Skepticism

Skepchick Quickies, 12.3

Jen

Jen is a writer and web designer/developer in Columbus, Ohio. She spends too much time on Twitter at @antiheroine.

Related Articles

21 Comments

  1. I think that our teens need to wait until after marriage before having sex with their Television sets. And that goes for adults too! I can understand that some people in this community get hot when they see Hugh Laurie on the TV, but come on, at least use some protection, people!

  2. Now I’m no scientician but it seems pretty clear to me that those babies come about through the will of God, so says the good book of the Almighty. When God finds you ready to bear his belly fruit he will bless you with the seed of life. Dancing only invites the devil into your home and them there picture boxes are the windows Satan uses to spy on the living.

  3. Kudos to Roger Ebert. He gets a lot of flack from film buffs like me, but that was very well-done. And being such a well-written article from someone who is not in the skeptical community but much more in the mainstream, it seems from the comments below that he is actually having a positive effect.

  4. @Steve DeGroof: Indeed. Does this “sexual reproduction theory” explain where the first uterus came from? No it doesn’t! There are holes in it! (In the theory, not in the uterus. Ok, there are holes in the uterus too –or rather openings–, but that’s by design. Intelligent design. What’s good is an uterus with half an opening? Explain that, Darwinists!)

  5. Several times, I had to cover my mouth while reading Ebert’s review of “Expelled.” Otherwise, I would have had to buy a new monitor from all the coffee I sprayed all over it. :-D
    Well done, Roger! Well done!

    In another vein: “Do teens cause TV pregnancies? Find out tonight at 11! “

  6. “American teens lie, steal, cheat at ‘alarming’ rates: study”

    Well, we really can’t blame them. They’re only imitating their elders. Read the recent headlines in the newspaper about Wall Street wheeling and dealing for the details.

  7. @QuestionAuthority: At the gym this morning I was watching the news on one of the TVs and swear one of the crawls said something like, “Teens in danger from media.” It repeated over the course of the 5-minute piece, always referring to some scary “media” that is lurking just around the corner. Shut up, TV news. Just shut up.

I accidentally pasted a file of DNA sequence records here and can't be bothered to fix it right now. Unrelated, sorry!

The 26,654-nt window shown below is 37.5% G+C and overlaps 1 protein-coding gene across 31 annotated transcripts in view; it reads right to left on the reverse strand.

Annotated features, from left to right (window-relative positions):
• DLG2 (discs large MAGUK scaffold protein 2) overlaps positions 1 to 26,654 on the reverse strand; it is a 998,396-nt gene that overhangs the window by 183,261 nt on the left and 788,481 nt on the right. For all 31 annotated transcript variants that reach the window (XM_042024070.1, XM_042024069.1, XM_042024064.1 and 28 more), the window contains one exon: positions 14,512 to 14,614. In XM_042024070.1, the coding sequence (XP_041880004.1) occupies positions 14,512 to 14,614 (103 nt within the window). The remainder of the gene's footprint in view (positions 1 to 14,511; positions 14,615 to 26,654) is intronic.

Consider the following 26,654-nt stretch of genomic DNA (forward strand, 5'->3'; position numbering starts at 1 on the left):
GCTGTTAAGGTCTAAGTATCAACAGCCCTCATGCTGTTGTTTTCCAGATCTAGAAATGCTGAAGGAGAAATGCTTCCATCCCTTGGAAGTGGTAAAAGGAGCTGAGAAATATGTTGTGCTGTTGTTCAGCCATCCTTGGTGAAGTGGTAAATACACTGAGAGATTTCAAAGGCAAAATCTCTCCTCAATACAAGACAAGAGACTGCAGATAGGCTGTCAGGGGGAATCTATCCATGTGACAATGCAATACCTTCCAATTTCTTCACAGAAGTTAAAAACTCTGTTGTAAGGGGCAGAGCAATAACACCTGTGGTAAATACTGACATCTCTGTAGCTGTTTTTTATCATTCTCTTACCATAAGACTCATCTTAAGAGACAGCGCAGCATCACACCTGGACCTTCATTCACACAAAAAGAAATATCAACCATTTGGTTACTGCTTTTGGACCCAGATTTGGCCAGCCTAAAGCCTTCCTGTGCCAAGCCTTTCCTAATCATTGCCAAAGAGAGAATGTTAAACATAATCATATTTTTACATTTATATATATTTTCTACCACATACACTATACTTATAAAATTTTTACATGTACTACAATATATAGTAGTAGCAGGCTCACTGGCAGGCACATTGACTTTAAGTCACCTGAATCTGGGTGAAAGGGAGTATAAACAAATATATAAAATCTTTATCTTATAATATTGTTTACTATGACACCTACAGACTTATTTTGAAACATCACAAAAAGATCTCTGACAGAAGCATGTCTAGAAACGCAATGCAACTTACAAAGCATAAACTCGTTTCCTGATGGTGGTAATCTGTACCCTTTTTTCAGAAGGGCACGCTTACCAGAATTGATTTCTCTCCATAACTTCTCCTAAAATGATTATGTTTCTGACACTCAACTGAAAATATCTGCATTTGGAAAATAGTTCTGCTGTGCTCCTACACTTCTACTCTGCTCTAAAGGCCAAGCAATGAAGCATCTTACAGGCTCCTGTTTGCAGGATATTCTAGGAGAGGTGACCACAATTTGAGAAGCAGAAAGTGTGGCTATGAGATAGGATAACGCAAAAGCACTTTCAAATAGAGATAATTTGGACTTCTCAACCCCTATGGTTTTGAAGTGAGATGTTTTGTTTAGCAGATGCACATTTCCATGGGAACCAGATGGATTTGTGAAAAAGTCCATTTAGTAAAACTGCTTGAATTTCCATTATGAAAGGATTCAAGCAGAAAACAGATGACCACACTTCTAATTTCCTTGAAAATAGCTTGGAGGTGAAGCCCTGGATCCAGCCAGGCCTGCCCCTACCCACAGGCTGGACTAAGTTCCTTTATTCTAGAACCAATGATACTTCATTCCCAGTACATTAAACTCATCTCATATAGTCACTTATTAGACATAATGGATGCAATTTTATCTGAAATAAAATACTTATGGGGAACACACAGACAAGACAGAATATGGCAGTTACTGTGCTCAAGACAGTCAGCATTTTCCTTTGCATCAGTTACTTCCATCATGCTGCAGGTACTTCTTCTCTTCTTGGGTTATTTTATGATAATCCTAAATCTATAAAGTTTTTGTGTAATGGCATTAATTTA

8. @Rebecca: Since all TV is technically “media”, the message “Teens in danger from media” could be dangerous to teens since the message is being transmitted via “the media”. So, maybe teens should ignore that message if they see it on TV? But since the internet is also media, and I’m posting about ignoring “the media” here, maybe ignoring the message is dangerous too! I think I need to go lie down…

  9. In reply to Ebert’s Review: I cringe a little every time someone says “I believe in Evolution.” Truthfully this is usually in a response to the question but at the same time you don’t need to BELIEVE in Evolution. It’s not dogma. We understand it to be true until proven otherwise (not likely). On the face of it it’s a harmless statement, but I think the less we portray the theory of Evolution as dogma (however slightly or subtely) the less we leave it open to battles of belief.

  10. 1. Roger Ebert has saved 90 minutes (or so) of my life (not that I’d ever thought to have seen the movie)

    2. I thought sex caused teen pregnancy. But I might be missing something, I never saw the movie Expelled after all, so what do I know.

    3. If my son (who goes to public school) comes home with (g-d forbid) a “B” or a “C” on his report card, he might get asked if he needs help or if there’s anything mom or dad can do or if he needs a tutor. If religious school kid comes home without a great grade, there’s a chance that he or she might get told they are a useless sinner who is going to he11. I think it encourages one to try to get better grades.

Leave a Reply

You May Also Enjoy

Close
Close